Part of the challenge to clean the supply of air is to recognize that the world has an air pollution problem. The problem, in fact, is so extensive, the situation has reached crisis proportions. The World Health Organization, besides concluding that 7 million people each year in the world lose a personal fight to hold onto life on account of their succumbing to polluted air’s life-sapping effects – deaths that were totally unnecessary as in their being completely prevented, the WHO has also determined recently that now 99 percent of the global population is exposed to polluted air. You read right: 99 percent. That’s approximately 7.425 billion lives negatively affected.
In an Apr. 4, 2022 WHO press release the organization announced that the findings have prompted it “to highlight the importance of cutting fossil fuel use and taking other tangible steps to reduce air pollution levels.”
WHO also stressed that “… the evidence base for the damage air pollution does to the human body has been growing rapidly and points to significant harm caused by even low levels of many air pollutants.”
A call to action most definitely!
Though some of the air pollution concentration and/or quantity has been the result of certain meteorological conditions surfacing such as high winds, lightning strikes, high temperatures/dry conditions, etc., much of it is due to the contribution from anthropogenic (human) activities.
Why we need to get and stay ahead of this
At the end of the day if we keep charging ahead the way we are and the way we’ve been, the path forward will be unsustainable. Compounding the crisis and making matters worse are both the direct and feedback-loop effects associated with global warming and climate change.
As it may relate, the Intergovernmental Panel on Climate Change also in its Apr. 4, 2022 “The evidence is clear: the time for action is now. We can halve emissions by 2030,” press release, reported, “In 2010-2019 average annual global greenhouse gas emissions were at their highest levels in human history, but the rate of growth had slowed. Without immediate and deep emissions reductions across all sectors, limiting global warming to 1.5 [degrees] C is beyond reach. However, there is increasing evidence of climate action, said scientists in the latest Intergovernmental Panel on Climate Change (IPCC) report released today.”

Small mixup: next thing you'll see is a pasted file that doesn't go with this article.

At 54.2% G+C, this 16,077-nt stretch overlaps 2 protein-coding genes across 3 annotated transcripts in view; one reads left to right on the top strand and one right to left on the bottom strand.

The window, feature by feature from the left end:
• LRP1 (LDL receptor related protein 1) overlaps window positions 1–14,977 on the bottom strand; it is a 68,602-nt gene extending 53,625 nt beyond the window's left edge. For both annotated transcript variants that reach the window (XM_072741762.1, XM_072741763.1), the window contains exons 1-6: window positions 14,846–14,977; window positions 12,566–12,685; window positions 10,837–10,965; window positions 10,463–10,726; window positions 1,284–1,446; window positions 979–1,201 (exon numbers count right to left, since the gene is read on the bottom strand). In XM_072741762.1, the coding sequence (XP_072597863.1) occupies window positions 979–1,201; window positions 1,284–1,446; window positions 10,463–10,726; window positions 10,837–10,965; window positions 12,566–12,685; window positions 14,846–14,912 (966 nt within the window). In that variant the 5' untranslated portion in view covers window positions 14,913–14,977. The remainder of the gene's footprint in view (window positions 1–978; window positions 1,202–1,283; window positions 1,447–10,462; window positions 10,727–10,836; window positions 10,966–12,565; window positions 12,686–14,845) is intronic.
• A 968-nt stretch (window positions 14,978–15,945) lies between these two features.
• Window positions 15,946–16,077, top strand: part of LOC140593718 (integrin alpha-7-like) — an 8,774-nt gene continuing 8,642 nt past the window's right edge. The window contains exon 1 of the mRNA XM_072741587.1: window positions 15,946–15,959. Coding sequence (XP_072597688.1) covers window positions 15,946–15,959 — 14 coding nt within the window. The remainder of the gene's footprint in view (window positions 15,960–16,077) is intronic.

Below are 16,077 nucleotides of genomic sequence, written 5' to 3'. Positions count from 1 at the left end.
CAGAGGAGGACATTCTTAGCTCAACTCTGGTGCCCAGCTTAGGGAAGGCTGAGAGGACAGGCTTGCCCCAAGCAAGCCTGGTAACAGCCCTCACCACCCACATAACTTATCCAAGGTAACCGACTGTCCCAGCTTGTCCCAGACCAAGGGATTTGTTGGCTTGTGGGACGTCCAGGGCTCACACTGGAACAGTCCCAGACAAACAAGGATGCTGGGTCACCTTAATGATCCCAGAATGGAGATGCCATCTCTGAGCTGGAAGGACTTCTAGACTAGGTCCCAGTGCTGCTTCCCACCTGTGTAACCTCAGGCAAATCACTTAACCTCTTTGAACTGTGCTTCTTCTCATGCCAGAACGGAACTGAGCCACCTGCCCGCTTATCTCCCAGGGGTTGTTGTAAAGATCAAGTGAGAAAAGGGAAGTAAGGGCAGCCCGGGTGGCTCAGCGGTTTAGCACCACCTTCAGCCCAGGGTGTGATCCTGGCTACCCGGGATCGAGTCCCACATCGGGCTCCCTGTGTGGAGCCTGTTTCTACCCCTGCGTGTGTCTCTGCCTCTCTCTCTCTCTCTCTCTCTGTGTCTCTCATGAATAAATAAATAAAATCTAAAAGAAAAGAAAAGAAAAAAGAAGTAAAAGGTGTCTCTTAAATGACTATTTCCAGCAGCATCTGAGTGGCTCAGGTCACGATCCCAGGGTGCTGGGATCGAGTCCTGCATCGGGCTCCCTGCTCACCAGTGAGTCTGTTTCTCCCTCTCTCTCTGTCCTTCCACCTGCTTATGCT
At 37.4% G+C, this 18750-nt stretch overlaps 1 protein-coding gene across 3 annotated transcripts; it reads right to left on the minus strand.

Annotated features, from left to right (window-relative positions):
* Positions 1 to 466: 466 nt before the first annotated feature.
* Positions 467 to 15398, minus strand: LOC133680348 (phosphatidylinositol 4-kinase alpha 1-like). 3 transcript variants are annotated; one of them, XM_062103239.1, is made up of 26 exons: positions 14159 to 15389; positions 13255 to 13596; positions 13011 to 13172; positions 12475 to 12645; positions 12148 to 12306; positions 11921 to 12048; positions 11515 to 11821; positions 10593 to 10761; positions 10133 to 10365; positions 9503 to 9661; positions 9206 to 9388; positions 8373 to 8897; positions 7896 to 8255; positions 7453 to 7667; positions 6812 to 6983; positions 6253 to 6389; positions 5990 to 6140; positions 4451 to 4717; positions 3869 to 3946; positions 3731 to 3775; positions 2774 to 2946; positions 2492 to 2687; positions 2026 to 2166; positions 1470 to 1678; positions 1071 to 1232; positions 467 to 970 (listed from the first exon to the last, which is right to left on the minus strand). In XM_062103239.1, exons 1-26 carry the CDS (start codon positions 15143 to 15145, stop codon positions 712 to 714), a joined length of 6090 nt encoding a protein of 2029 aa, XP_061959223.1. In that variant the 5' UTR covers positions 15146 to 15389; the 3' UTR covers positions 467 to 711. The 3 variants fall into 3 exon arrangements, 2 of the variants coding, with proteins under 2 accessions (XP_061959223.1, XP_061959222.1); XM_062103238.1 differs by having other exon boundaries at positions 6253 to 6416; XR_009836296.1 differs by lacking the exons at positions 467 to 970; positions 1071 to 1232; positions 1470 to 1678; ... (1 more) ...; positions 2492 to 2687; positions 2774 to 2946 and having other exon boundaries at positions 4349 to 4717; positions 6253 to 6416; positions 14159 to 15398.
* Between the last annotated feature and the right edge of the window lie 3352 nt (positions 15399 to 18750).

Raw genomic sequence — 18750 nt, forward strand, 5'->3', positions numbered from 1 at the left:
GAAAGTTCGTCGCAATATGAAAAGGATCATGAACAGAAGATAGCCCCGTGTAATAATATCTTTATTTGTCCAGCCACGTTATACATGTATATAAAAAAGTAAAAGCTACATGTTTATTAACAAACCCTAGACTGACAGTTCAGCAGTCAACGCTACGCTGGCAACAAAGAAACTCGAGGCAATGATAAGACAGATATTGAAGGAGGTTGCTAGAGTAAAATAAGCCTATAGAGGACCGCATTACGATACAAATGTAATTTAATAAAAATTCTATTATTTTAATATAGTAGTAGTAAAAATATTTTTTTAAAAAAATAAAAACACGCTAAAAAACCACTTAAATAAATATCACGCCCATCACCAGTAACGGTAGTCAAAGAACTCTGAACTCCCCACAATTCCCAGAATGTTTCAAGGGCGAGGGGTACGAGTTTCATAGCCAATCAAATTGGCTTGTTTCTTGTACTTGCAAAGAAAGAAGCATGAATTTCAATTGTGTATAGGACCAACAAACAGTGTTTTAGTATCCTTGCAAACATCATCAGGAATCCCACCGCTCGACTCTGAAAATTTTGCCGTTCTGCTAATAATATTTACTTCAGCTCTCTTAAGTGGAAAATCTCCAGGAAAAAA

”’We are at a crossroads. The decisions we make now can secure a liveable future. We have the tools and know-how required to limit warming,’ said IPCC Chair Hoesung Lee. ‘I am encouraged by climate action being taken in many countries. There are policies, regulations and market instruments that are proving effective. If these are scaled up and applied more widely and equitably, they can support deep emissions reductions and stimulate innovation.’” “If,” of course, being the operative word here.
Any way you look at this, there is a clear message here. Among the solutions are electrification, efficiency improvements and alternative fuel use in the energy sector, the IPCC recognized, further adding, “Cities and other urban areas also offer significant opportunities for emissions reductions. These can be achieved through lower energy consumption (such as by creating compact, walkable cities), electrification of transport in combination with low-emission energy sources, and enhanced carbon uptake and storage using nature. These are options for established, rapidly growing and new cities,” the IPCC went on to state in the release in question. These strategies can be implemented globally. And, these are not just effective with regard to greenhouse gas emissions reductions in isolation: They are effective emissions-reductions strategies universally.
”Agriculture, forestry, and other land use can provide large-scale emissions reductions and also remove and store carbon dioxide at scale. However, land cannot compensate for delayed emissions reductions in other sectors. Response options can benefit biodiversity, help us adapt to climate change, and secure livelihoods, food and water, and wood supplies,” the IPCC continued.
The urgency is real. The time to act is now. Any further delay could mean critical goals are missed. That’s what we’re facing here.
– Alan Kandel